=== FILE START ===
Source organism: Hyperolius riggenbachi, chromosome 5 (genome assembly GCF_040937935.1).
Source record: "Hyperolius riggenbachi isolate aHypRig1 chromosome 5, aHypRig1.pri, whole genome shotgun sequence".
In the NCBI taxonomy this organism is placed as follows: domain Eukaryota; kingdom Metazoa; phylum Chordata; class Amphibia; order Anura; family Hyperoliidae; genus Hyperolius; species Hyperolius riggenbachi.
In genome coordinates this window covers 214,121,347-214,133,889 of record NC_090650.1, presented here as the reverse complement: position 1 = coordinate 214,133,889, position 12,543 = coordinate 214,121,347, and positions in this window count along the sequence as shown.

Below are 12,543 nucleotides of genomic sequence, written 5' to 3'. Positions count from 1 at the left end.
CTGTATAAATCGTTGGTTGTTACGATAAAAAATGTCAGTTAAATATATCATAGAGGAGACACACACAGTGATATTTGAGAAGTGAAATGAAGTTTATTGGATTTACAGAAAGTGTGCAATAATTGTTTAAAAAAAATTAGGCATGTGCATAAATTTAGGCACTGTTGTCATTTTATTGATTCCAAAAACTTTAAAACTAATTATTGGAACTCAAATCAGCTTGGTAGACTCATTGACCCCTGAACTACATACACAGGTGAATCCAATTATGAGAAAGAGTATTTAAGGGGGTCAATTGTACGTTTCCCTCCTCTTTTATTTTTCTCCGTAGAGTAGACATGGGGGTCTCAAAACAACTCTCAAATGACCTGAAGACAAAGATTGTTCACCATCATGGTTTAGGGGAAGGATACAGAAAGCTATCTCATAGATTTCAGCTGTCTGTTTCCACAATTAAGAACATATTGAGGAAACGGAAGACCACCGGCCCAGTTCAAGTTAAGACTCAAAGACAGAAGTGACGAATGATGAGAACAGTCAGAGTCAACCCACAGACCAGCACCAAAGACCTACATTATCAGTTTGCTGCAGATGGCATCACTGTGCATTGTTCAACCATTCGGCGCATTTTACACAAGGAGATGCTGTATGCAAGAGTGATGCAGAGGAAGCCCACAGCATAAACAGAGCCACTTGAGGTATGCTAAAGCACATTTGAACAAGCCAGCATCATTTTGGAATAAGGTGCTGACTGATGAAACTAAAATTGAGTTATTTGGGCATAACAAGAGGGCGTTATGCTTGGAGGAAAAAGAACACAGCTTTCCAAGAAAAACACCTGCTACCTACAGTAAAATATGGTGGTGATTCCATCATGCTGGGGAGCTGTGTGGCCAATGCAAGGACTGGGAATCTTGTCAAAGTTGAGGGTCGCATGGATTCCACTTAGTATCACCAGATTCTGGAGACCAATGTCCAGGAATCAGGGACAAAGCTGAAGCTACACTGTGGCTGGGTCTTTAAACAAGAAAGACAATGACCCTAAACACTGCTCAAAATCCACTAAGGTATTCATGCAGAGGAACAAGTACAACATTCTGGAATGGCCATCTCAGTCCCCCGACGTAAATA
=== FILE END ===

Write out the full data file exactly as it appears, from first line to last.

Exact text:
Source organism: Hyperolius riggenbachi, chromosome 5 (genome assembly GCF_040937935.1).
Source record: "Hyperolius riggenbachi isolate aHypRig1 chromosome 5, aHypRig1.pri, whole genome shotgun sequence".
In the NCBI taxonomy this organism is placed as follows: domain Eukaryota; kingdom Metazoa; phylum Chordata; class Amphibia; order Anura; family Hyperoliidae; genus Hyperolius; species Hyperolius riggenbachi.
In genome coordinates this window covers 214,121,347-214,133,889 of record NC_090650.1, presented here as the reverse complement: position 1 = coordinate 214,133,889, position 12,543 = coordinate 214,121,347, and positions in this window count along the sequence as shown.

Below are 12,543 nucleotides of genomic sequence, written 5' to 3'. Positions count from 1 at the left end.
CTGTATAAATCGTTGGTTGTTACGATAAAAAATGTCAGTTAAATATATCATAGAGGAGACACACACAGTGATATTTGAGAAGTGAAATGAAGTTTATTGGATTTACAGAAAGTGTGCAATAATTGTTTAAAAAAAATTAGGCATGTGCATAAATTTAGGCACTGTTGTCATTTTATTGATTCCAAAAACTTTAAAACTAATTATTGGAACTCAAATCAGCTTGGTAGACTCATTGACCCCTGAACTACATACACAGGTGAATCCAATTATGAGAAAGAGTATTTAAGGGGGTCAATTGTACGTTTCCCTCCTCTTTTATTTTTCTCCGTAGAGTAGACATGGGGGTCTCAAAACAACTCTCAAATGACCTGAAGACAAAGATTGTTCACCATCATGGTTTAGGGGAAGGATACAGAAAGCTATCTCATAGATTTCAGCTGTCTGTTTCCACAATTAAGAACATATTGAGGAAACGGAAGACCACCGGCCCAGTTCAAGTTAAGACTCAAAGACAGAAGTGACGAATGATGAGAACAGTCAGAGTCAACCCACAGACCAGCACCAAAGACCTACATTATCAGTTTGCTGCAGATGGCATCACTGTGCATTGTTCAACCATTCGGCGCATTTTACACAAGGAGATGCTGTATGCAAGAGTGATGCAGAGGAAGCCCACAGCATAAACAGAGCCACTTGAGGTATGCTAAAGCACATTTGAACAAGCCAGCATCATTTTGGAATAAGGTGCTGACTGATGAAACTAAAATTGAGTTATTTGGGCATAACAAGAGGGCGTTATGCTTGGAGGAAAAAGAACACAGCTTTCCAAGAAAAACACCTGCTACCTACAGTAAAATATGGTGGTGATTCCATCATGCTGGGGAGCTGTGTGGCCAATGCAAGGACTGGGAATCTTGTCAAAGTTGAGGGTCGCATGGATTCCACTTAGTATCACCAGATTCTGGAGACCAATGTCCAGGAATCAGGGACAAAGCTGAAGCTACACTGTGGCTGGGTCTTTAAACAAGAAAGACAATGACCCTAAACACTGCTCAAAATCCACTAAGGTATTCATGCAGAGGAACAAGTACAACATTCTGGAATGGCCATCTCAGTCCCCCGACGTAAATA